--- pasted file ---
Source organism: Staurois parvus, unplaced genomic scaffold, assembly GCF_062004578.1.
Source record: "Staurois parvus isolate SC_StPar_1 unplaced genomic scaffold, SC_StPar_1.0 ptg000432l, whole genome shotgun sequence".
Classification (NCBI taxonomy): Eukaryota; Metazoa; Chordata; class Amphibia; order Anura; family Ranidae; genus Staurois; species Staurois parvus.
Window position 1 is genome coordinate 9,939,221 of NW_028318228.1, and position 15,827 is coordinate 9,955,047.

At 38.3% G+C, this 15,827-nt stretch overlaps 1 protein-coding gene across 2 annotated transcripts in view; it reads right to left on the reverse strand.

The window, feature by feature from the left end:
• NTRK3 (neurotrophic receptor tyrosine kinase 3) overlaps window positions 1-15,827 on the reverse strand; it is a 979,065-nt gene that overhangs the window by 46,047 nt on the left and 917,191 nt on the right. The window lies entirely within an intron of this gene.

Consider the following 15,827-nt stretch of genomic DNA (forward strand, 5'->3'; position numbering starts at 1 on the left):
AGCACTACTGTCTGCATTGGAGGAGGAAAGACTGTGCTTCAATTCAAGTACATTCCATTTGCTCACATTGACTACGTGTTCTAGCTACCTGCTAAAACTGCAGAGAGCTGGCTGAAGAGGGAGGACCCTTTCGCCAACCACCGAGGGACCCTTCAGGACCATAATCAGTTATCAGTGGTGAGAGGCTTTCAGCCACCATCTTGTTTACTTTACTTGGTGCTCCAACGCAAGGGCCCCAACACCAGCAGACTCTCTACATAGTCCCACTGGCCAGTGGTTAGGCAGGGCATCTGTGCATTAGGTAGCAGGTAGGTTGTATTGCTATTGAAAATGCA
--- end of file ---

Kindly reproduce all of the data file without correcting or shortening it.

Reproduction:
Source organism: Staurois parvus, unplaced genomic scaffold, assembly GCF_062004578.1.
Source record: "Staurois parvus isolate SC_StPar_1 unplaced genomic scaffold, SC_StPar_1.0 ptg000432l, whole genome shotgun sequence".
Classification (NCBI taxonomy): Eukaryota; Metazoa; Chordata; class Amphibia; order Anura; family Ranidae; genus Staurois; species Staurois parvus.
Window position 1 is genome coordinate 9,939,221 of NW_028318228.1, and position 15,827 is coordinate 9,955,047.

At 38.3% G+C, this 15,827-nt stretch overlaps 1 protein-coding gene across 2 annotated transcripts in view; it reads right to left on the reverse strand.

The window, feature by feature from the left end:
• NTRK3 (neurotrophic receptor tyrosine kinase 3) overlaps window positions 1-15,827 on the reverse strand; it is a 979,065-nt gene that overhangs the window by 46,047 nt on the left and 917,191 nt on the right. The window lies entirely within an intron of this gene.

Consider the following 15,827-nt stretch of genomic DNA (forward strand, 5'->3'; position numbering starts at 1 on the left):
AGCACTACTGTCTGCATTGGAGGAGGAAAGACTGTGCTTCAATTCAAGTACATTCCATTTGCTCACATTGACTACGTGTTCTAGCTACCTGCTAAAACTGCAGAGAGCTGGCTGAAGAGGGAGGACCCTTTCGCCAACCACCGAGGGACCCTTCAGGACCATAATCAGTTATCAGTGGTGAGAGGCTTTCAGCCACCATCTTGTTTACTTTACTTGGTGCTCCAACGCAAGGGCCCCAACACCAGCAGACTCTCTACATAGTCCCACTGGCCAGTGGTTAGGCAGGGCATCTGTGCATTAGGTAGCAGGTAGGTTGTATTGCTATTGAAAATGCA